2023 in retrospect & happy new year 2024!
Jan 22, 2024

Gentoo Fireworks A Happy New Year 2024 to all of you! We hope you enjoyed the fireworks; we tried to contribute to these too with the binary package news just before new year! That’s not the only thing in Gentoo that was new in 2023 though; as in the previous years, let’s look back and give it a review.

Gentoo in numbers

The number of commits to the main ::gentoo repository has remained at an overall high level in 2023, only slightly lower from 126682 to 121000. The number of commits by external contributors has actually increased from 10492 to 10708, now across 404 unique external authors.

GURU, our user-curated repository with a trusted user model, is still attracting a lot of potential developers. We have had 5045 commits in 2023, a slight decrease from 5751 in 2022. The number of contributors to GURU has increased clearly however, from 134 in 2022 to 158 in 2023. Please join us there and help packaging the latest and greatest software. That’s the ideal preparation for becoming a Gentoo developer!

On the Gentoo bugtracker bugs.gentoo.org, we’ve had 24795 bug reports created in 2023, compared to 26362 in 2022. The number of resolved bugs shows a similar trend, with 22779 in 2023 compared to 24681 in 2022. Many of these bugs are stabilization requests; a possible interpretation is that stable Gentoo is becoming more and more current, catching up with new software releases.

New developers

In 2023 we have gained 3 new Gentoo developers. They are in chronological order:

  1. Arsen Arsenović (arsen): Arsen joined up as a developer right at the start of the year in January from Belgrade, Serbia. He’s a computer science student interested in both maths and music, active in many different free software projects, and has already made his impression, e.g., in our emacs and toolchain projects.

  2. Paul Fox (ris): After already being very active in our Wiki for some time, Paul joined in March as developer from France. Activity on our wiki and documentation quality will certainly grow much further with his help.

  3. Petr Vaněk (arkamar): Petr Vaněk, from Prague, Czech Republic, joined the ranks of our developers in November. Gentoo user since 2009, craft beer enthusiast, and Linux kernel contributor, he has already been active in very diverse corners of Gentoo.

Let’s now look at the major improvements and news of 2023 in Gentoo.

Distribution-wide Initiatives

  • Binary package hosting: Gentoo shockingly now also provides binary packages, for easier and faster installation! For amd64 and arm64, we’ve got a stunning >20 GByte of packages on our mirrors, from LibreOffice to KDE Plasma and from Gnome to Docker. Also, would you think 9-year old x86-64-v3 is still experimental? We have it already on our mirrors! For all other architectures and ABIs, the binary package files used for building the installation stages (including the build tool chain) are available for download.

  • New 23.0 profiles in preparation: A new profile version, i.e. a collection of presets and configurations, is at the moment undergoing internal preparation and testing for all architectures. It’s not ready yet, but will integrate more toolchain hardening by default, as well as fix a lot of internal inconsistencies. Stay tuned for an announcement with more details in the near future.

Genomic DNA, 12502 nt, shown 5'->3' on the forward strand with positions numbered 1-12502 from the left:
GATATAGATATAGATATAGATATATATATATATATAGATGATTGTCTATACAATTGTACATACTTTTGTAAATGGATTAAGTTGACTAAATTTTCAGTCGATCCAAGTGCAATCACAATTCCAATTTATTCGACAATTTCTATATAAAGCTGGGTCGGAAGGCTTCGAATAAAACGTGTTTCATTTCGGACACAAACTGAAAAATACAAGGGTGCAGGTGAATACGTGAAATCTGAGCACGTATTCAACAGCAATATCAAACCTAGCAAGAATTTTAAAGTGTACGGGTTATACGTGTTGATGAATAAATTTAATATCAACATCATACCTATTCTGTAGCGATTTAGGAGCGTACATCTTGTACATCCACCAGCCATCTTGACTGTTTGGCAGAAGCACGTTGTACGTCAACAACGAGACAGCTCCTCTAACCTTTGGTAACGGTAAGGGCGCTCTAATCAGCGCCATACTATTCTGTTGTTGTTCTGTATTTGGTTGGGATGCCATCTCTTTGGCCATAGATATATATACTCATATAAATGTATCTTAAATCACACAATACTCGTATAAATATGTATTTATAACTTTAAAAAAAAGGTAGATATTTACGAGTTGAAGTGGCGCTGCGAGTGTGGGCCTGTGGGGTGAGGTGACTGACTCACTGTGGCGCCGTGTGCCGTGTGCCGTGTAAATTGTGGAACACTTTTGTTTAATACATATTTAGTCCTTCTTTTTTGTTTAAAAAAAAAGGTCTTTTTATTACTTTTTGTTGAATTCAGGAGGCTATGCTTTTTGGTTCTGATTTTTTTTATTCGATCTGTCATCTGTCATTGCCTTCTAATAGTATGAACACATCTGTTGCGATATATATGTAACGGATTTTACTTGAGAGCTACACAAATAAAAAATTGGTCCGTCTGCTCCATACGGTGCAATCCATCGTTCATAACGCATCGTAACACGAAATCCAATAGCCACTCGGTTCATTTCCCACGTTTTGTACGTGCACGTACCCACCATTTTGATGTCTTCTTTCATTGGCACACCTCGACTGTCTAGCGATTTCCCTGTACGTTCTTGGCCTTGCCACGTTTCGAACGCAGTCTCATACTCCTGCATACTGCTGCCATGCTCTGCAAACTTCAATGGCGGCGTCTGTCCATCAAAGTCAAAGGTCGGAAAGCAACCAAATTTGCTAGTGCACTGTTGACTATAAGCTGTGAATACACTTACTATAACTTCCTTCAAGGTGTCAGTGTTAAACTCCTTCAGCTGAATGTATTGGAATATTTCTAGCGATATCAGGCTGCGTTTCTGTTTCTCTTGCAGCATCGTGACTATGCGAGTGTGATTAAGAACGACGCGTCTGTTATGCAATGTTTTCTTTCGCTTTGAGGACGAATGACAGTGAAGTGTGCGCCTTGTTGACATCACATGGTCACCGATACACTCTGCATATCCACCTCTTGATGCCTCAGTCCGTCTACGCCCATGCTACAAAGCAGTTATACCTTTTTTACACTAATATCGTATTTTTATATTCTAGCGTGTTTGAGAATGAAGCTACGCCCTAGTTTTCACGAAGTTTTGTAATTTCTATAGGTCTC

• Modern C: Work continues on porting Gentoo, and the Linux userland at large, to Modern C. This is a real marathon effort rather than a sprint (just see our tracker bug for it). Our efforts together with the same project ongoing in Fedora have already helped many upstreams, which have accepted patches in preparation for GCC 14 (that starts to enforce the modern language usage).

  • Event presence: At the Free and Open Source Developers European Meeting (FOSDEM) 2023, the Free and Open Source Software Conference (FrOSCon) 2023, and the Chemnitzer Linux-Tage (CLT) 2023, Gentoo had a booth with mugs, stickers, t-shirts, and of course the famous self-compiled buttons.

  • Google Summer of Code: In 2023 Gentoo had another successful year participating in the Google Summer of Code. We had three contributors completing their projects; you can find out more about them by visiting the Gentoo GSoC blog. We thank our contributors Catcream, LabBrat, and Listout, and also all the developers who took the time to mentor them.

  • Online workshops: Our German support, Gentoo e.V., organized this year 6 online workshops on building and improving ebuilds. This will be continued every two months in the upcoming year.

  • Documentation on wiki.gentoo.org has been making great progress as always. This past year the contributor’s guide, article writing guidelines, and help pages were updated to give the best possible start to anyone ready to lend a hand. The Gentoo Handbook got updates, and a new changelog. Of course much documentation was fixed, extended, or updated, and quite a few new pages were created. We hope to see even more activity in the new year, and hopefully some new contributors - editing documentation is a particularly easy area to start contributing to Gentoo in, please give it a try!